HMRC have launched a consultation: 'Reforms to the taxation of non-domiciles: further consultation'. This provides updates on the changes to the non-dom regime which were originally announced last year together with some draft legislation.
A wide reaching review of the taxation of non-domiciled individuals was announced in the Summer Budget 2015. This was followed by a consultation in September 2015 which focused on the proposal to end permanent non-dom status through the introduction of a ‘deemed domicile’ rule.
This consultation provides an update on that proposal, as well as:
- Details of the proposal to charge IHT where UK property is held through an offshore structure such as a company.
- A request for views on how Business Investment Relief could be changed to encourage greater investment by non-doms in UK businesses.
The whole package of reforms will be legislated together in Finance Bill 2017.
As previously announced the permanent non-dom status for UK resident individuals is being abolished from April 2017.
Instead an individual will be "deemed UK domiciled" for all UK taxes if:
- They are non-dom and UK resident for more than 15 of the past 20 tax years.
- They were born in the UK with a UK domicile of origin and later become UK resident (a returning non-dom).
Individuals will be able to lose their deemed domicile status if they are non-resident for at least six years.
Although this consultation does not propose any further fundamental changes, HMRC have decided following earlier consultation that:
- Residence status will have to be determined using the rules in place for the relevant year (and not just the statutory residence test).
- Years spent in the UK during childhood will count.
- Years where an individual can claim split-year status will not be disregarded.
- The £2,000 de minimis rule for unremitted income and gains will remain.
Transitional measures will also be introduced to deal with a range of issues, including rebasing of foreign assets.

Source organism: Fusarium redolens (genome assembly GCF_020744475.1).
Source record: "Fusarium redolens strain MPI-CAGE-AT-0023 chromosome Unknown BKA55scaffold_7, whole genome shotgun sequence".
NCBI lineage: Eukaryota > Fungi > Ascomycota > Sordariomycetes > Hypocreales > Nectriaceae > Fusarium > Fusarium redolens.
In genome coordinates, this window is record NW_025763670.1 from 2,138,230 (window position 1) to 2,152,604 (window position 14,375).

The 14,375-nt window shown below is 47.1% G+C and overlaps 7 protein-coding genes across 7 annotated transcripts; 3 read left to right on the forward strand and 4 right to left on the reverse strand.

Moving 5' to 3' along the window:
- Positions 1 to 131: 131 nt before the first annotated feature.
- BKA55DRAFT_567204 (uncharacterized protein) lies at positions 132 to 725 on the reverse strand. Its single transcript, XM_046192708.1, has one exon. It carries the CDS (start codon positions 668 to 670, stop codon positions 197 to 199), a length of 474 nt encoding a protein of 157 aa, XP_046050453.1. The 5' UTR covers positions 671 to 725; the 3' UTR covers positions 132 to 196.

No changes are proposed to the previously announced policy to treat an individual as being deemed-domiciled in the UK when they are living here if they were born in the UK and had a UK domicile of origin.
IHT implications of deemed domicile rules
- Bringing the IHT deemed domicile rules in line with the above would increase the period of time which non-doms leaving the UK are treated as being deemed domiciled for IHT to six years.
- HMRC acknowledge this was not the policy intention.
- They will therefore change the rules so that deemed domicile status will fall away for IHT once individuals have been non-resident for more than four consecutive years.
- This broadly maintains the existing treatment of departing non-doms for IHT purposes.
- HMRC intend to ensure that any individual who becomes deemed-UK domiciled will not pay UK tax on any income or gains retained in offshore trusts that they settled before they became deemed UK-domiciled.
- This will not, as previously suggested, be achieved through the creating of a new regime linked to benefits received from the trust.
- Instead amendments will be made to existing anti-avoidance rules to protect trusts.
IHT on UK residential property
As previously announced HMRC will bring residential properties within the charge to IHT where they are ‘enveloped’ within an overseas structure. This will:
- Apply both to non-dom individuals and trusts with non-dom settlors or beneficiaries.
- Apply where UK residential property is held by an offshore close company or partnership
- Be effective for all chargeable events which take place after 6 April 2017
Further detail is provided on how the charge will be applied:
- The definition of ‘residential property’ will be based on that used for the purposes of non-residents CGT, with amendments as needed (e.g. so that main homes are not excluded).
- A property will be within the charge to IHT if it has been a dwelling at any time in past two years preceding a transfer.
- In line with current IHT rules any relevant debts such as mortgages will be taken into account.
- A targeted anti-avoidance rule will be included so that arrangements are disregarded if their whole or main purpose is to avoid or mitigate a charge to IHT.
- Given the potential difficulties in identifying where a liability has arisen and securing payment under the new rules expanded powers are proposed for HMRC.
Despite specific representations by the CIOT, HMRC confirm that no incentive will be introduced to encourage individuals to de-envelope in advance of these changes coming in.
Business investment relief
HMRC are consulting on ways in which Business Investment Relief can be changed and expanded to make it easier for remittance basis users to bring their money from overseas to invest in UK businesses.
No specific proposals are made, but instead views are sought on how the system can be made more effective and simplified to increase take up.
The consultation will run until 20 October 2016.
Our subscriber guide: Non-domicile status & tax
Consultation document: Reforms to the taxation of non-domiciles: further consultation